As the 90′s started for Megadeth they were in the middle of a line up change, having hired Nick Manza as their new drummer they were still in need of a new lead guitarist, they auditioned guys like Slash, and Dimebag Darrell before settling with Marty Friedman and starting work on what would be their fourth album.
In 1990 Megadeth released the seminal classic and my personal favourite ‘Rust In Peace’ which not only proved just what a technical monster the band was, but also how far they had come as songwriters, it features classics such as Hangar 18 and Holy Wars….The Punishment Due (which was inspired by the events in Northern Ireland) and was another album that pushed the band further into the spotlight, and saw the band embark on the Clash Of The Titans co- headline tour with Slayer and support bands Testament and Suicidal Tendencies, it would also be the last album the band made that can be classed as a true speed metal album as they would take a turn in direction with album number five.
The decade that followed the release of Rust In Peace saw Megadeth go through a number of changes, both in the bands lineup as well as their sound, and is a decade that truly polarizes the bands legion of fans. For it was this 10 year period where the band started experimenting with and in some cases toning down their sound in a bid for the mainstream.
Countdown to Extinction was a truly heavy album that brought about some much loved singles with it,but also a new style of Megadeth album, things were slowed down and more deliberately paced, it showed that the band had grown as songwriters but alienated a lot of people that wanted a speedier thrashier offering, but little did they know this was just a taste of things to come, interestingly enough as much as it isolated the bands core fanbase it would go on to become the bands most commercially successful album ever. It was a risk (no pun intended) that paid off and led the band further away from their roots, to this day there are people in my friend group (Scott in particular) who consider this their favourite Megadeth album.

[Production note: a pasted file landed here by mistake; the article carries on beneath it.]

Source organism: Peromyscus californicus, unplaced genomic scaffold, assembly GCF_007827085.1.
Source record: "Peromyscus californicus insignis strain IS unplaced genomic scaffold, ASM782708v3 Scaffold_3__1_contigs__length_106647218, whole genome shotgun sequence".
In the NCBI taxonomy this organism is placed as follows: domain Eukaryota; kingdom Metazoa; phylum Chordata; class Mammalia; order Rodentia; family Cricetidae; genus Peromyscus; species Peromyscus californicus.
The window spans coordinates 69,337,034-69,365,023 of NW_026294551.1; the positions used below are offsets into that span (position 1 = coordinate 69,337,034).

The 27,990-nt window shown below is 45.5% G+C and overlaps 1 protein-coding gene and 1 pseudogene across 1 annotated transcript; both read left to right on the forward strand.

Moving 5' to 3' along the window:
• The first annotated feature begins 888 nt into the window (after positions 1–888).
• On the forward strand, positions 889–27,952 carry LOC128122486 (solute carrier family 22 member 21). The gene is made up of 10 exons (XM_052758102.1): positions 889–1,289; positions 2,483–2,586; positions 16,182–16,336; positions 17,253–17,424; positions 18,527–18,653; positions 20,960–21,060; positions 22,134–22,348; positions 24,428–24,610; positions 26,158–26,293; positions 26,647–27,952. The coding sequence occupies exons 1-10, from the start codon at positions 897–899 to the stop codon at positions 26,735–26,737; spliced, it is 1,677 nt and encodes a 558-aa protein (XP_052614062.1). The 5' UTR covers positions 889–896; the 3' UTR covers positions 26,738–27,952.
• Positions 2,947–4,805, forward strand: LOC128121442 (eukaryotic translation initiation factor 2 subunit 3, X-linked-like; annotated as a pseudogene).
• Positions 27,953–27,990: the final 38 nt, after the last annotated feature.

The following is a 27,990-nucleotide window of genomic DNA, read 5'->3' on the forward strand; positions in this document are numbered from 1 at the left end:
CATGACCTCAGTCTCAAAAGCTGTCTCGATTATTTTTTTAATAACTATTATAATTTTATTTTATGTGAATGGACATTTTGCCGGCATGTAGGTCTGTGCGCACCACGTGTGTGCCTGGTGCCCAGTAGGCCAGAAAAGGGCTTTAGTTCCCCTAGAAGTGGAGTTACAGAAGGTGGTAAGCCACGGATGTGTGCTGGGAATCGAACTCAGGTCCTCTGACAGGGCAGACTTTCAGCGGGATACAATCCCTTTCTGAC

In 1993 whilst on tour promoting the Countdown to Extinction album, the band was invited to join Metallica onstage at their Milton Keynes show claiming that tensions between the two bands was seemingly over, the band also toured with Aerosmith but were abruptly pulled from the tour after negative comments from Dave Mustaine. Megadeth also recorded a song ‘Angry Again’ for the film ‘Last Action Hero’
1994′s Youthanasia is another one of my personal favourite albums in the Megadeth catalogue, but it is by no means a thrash album,it is an incredibly dark album, featuring an album cover depicting babies hanging from a washing line, and songs about incest, dark magic, death and addiction. Its as dark as it is catchy and features a more slick and polished Megadeth than we had previously seen before, the band captured the 8 month recording process on a home video entitled ‘Evolver’ the album was a hit, and spurred Dave Mustaine further towards achieving the number one album status he craved, and now we get to Megadeth the pop years.
1997 rolled around, after 3 years of extensive touring behind Youthanasia Megadeth released Cryptic Writings. This would be the last album that Nick Menza would play on as a part of Megadeth, it was also be the album to give Megadeth a number one single in the form of Trust, as well as 3 other top ten singles, ans spawn a 4 part comic book series called The Cryptic Writings Of Megadeth (Good luck tracking those bad boys down). All of these however would not translate into album sales and things began to fall apart,with in fighting and management changes affecting the band, on the outside things looked great, but inside the apple was started to rot at the core.
Megadeth toured throughout most of 1997, and in 1998 they recorded two songs for Duke Nukem including a reworking of the games theme.
After the radio success of Cryptic Writings, Dave Mustaine allowed producer Dann Huff further creative control over the writing process this time, which lead to Risk in 1999, the most uninspired Megadeth album to date,an album full of shiny pop disco songs designed to bother airwaves and fill out stadiums, it was by no means a Megadeth album and one that damn near killed the band.It was both a commercial and critical disaster and lead the band to do some serious thinking going forward as the millennium was upon us.
In part 3 I will be taking a look at the bands rebirth in the 00′s, their legacy, what the future holds for the band as well as some of my personal favourite Megadeth memories.